Last week you voted for “Developing on the Right Side of the Brain” as the post you wanted to see most. Here we are. Enjoy.
When learning to draw, I took a big step forward when I worked through the exercises in a book called Drawing on the Right Side of the Brain by Betty Edwards. I thought the premise was cool. She explains that we have to use our intuitive right side of the brain instead of the usual analytical left side in order to access untapped drawing skills.
But it’s pop-psychology. The premise probably makes neuro-scientists cringe (just like the following myth):
It’s possible that her whole book is like Dumbo’s feather. Something to hold onto that helps you believe you can draw. (And I can’t fault her for doing that. There are only two types of people: those who can draw, and those who just don’t believe they can yet.) But her book is more than just a placebo; her method works very well.
While going through her book again recently, I thought of some similarities between the world of drawing and art and the database world.
Fresh Points of View
One of the early drawing exercises the author has us complete is to copy a line drawing. But the drawing we’re to copy from is upside down. It’s counter intuitive but these upside-down drawings often turn out better than if the drawing was drawn normally.
The theory is that when drawing from a picture up-side down, it is less likely for students to use old drawing habits. So for example, instead of drawing a nose, the student will draw what they see. Probably because they have no experience drawing an upside down nose.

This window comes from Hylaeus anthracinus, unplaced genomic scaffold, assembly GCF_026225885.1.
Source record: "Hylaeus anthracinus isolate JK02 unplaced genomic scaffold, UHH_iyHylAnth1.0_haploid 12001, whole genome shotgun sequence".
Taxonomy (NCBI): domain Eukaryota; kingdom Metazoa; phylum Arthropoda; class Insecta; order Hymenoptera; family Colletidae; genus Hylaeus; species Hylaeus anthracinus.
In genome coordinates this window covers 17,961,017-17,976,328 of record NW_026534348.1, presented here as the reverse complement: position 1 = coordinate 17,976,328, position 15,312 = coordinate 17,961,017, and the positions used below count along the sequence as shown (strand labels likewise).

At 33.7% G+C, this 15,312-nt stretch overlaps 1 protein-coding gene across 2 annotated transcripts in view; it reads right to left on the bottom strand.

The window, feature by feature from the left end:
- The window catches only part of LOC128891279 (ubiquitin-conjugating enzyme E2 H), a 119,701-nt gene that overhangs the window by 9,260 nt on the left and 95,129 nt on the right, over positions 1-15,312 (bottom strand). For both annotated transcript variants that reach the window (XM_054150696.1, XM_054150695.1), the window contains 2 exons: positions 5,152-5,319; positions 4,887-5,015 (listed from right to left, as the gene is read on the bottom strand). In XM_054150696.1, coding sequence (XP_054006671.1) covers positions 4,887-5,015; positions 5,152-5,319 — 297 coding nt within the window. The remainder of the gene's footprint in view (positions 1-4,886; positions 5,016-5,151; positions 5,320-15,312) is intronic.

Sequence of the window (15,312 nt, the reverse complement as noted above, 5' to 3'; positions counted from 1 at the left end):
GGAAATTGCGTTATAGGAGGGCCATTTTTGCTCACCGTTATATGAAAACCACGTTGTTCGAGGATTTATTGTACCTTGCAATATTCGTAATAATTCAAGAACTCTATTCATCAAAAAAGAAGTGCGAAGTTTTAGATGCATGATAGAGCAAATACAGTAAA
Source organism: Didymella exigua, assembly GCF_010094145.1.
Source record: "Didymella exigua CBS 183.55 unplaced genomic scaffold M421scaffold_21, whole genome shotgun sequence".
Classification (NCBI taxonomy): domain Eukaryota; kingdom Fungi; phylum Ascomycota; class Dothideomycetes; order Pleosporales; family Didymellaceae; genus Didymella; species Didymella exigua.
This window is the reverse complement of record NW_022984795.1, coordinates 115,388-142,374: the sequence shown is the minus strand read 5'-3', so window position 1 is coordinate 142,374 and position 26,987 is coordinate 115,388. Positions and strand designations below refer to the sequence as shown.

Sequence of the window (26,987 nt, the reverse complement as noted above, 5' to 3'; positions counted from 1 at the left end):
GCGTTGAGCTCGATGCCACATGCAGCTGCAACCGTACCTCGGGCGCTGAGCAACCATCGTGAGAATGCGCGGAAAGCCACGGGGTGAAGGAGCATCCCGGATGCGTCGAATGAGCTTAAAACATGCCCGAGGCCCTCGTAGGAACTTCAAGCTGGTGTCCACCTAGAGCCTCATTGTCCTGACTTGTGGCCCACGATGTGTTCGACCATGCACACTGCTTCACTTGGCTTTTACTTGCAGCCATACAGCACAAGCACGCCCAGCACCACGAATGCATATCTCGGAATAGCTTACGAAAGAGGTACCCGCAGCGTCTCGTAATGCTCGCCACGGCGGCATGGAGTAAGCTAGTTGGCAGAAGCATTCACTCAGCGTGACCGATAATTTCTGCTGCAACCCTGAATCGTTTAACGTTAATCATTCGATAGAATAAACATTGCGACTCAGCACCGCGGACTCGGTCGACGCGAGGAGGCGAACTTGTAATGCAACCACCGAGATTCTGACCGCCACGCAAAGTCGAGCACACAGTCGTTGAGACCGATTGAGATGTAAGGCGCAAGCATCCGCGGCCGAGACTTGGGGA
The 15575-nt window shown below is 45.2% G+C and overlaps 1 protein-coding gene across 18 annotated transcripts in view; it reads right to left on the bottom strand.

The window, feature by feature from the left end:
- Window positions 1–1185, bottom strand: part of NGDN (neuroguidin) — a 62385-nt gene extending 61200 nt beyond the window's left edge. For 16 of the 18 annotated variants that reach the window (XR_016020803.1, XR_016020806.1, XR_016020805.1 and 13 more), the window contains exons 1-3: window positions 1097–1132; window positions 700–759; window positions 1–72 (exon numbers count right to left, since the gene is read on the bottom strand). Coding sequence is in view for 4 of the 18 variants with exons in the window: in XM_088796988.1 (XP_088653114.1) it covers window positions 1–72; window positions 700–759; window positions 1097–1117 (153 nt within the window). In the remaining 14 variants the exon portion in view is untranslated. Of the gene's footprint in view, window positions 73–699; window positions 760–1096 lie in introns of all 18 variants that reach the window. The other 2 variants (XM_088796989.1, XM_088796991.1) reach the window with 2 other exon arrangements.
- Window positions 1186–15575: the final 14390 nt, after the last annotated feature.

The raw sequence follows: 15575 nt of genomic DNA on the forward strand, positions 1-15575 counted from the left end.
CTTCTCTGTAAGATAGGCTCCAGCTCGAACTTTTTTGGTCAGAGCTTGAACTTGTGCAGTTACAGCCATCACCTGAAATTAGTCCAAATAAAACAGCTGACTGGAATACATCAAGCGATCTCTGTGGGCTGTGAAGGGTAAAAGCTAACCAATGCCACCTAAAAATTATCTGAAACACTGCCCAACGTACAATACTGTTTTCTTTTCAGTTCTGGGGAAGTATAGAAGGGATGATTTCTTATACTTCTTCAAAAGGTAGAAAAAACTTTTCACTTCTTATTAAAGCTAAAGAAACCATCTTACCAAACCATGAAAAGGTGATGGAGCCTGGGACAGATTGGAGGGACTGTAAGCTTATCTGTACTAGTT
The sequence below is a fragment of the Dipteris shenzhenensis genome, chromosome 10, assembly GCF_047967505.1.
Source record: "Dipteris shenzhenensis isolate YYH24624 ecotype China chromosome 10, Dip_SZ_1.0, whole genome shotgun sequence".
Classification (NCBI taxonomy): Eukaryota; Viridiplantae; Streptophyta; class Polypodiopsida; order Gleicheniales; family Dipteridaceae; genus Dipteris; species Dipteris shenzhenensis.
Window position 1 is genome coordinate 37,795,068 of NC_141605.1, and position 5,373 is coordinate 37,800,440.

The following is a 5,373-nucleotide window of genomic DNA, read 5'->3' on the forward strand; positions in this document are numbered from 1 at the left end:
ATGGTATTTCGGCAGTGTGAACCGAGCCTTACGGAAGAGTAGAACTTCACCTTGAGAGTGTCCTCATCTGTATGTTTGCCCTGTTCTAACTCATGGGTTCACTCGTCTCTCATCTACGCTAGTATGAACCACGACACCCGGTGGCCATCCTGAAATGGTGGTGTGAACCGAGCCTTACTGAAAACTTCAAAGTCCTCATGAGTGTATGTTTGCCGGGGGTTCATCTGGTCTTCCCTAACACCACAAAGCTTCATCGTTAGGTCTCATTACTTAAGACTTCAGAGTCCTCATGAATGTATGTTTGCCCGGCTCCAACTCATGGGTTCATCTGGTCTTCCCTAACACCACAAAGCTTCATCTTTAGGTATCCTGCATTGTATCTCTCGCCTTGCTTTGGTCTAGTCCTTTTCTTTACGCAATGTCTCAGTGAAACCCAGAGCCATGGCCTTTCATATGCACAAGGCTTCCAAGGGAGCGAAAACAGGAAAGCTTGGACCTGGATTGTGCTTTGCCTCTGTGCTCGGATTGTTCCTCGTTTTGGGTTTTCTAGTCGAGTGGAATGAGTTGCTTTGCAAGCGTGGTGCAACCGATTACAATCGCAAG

In the database world, I’d like to see new developers drop a few bad habits from the beginning. Two that come to mind:
- Tables are just Spreadsheets: These newfangled database tables seem almost exactly like the Excel spreadsheets that I’m more comfortable with. So if i’m storing my employee’s schedules in my database, it’s natural to define columns called Monday, Tuesday, Wednesday, Thursday and Friday because that’s the way I want it displayed.
One thing that might be a bit more subtle: It’s not too hard to convince people to define normalized tables. It’s a little harder to convince people not to pivot in the database either. In other words, don’t figure out how to write a query that returns columns Monday, Tuesday, Wednesday, Thursday and Friday. Figure that out in the application.
- T-SQL is just Programming: Okay, so I need to process this data. It shouldn’t be too much harder than C#. Oh look, there’s an IF statement and WHILE statement. Now all I need to know is how to access each element of a set. Lets see what this CURSOR statement does…
CURSORS have their place, but it’s not a particularly nice place. I’ve used them in the past but only in special circumstances. I see cursors written by others too and most of the time they’re not needed. Over 90% of the queries I write begin with INSERT, UPDATE, DELETE or SELECT
Practice Makes Perfect and Interest Makes Practice
For me the exercises in Drawing on the Right Side of the Brain helped me improve rapidly. The speed I improved was surprising. From zero to mediocre didn’t take me a month. It took me a week. From mediocre to good didn’t take me a year, it took me maybe a month. This fed my interest. The interest led to more practice. More practice led to even better results. It was a beautiful cycle and everything a hobby or passion should be.
Drawing sketches led to pastel paintings, life drawing classes and to digital paintings (not necessarily in that order). And I’m still learning and have a long way to go. (For example, Toronto artist Rosemary Travale drew this picture of Captain Picard and wish it were me. I want to be able to draw like that.).
So practice makes perfect and the database field is no exception. Once the basics sink in, it makes the next things easier. There’s always something new to learn. Hopefully the field is as interesting for you as it is to me. For me it makes the work a “chosen profession” instead of a job.
What’s your hobby? Piano? Chess? Frisbee Golf? Recreationally writing articles for mathematics journals?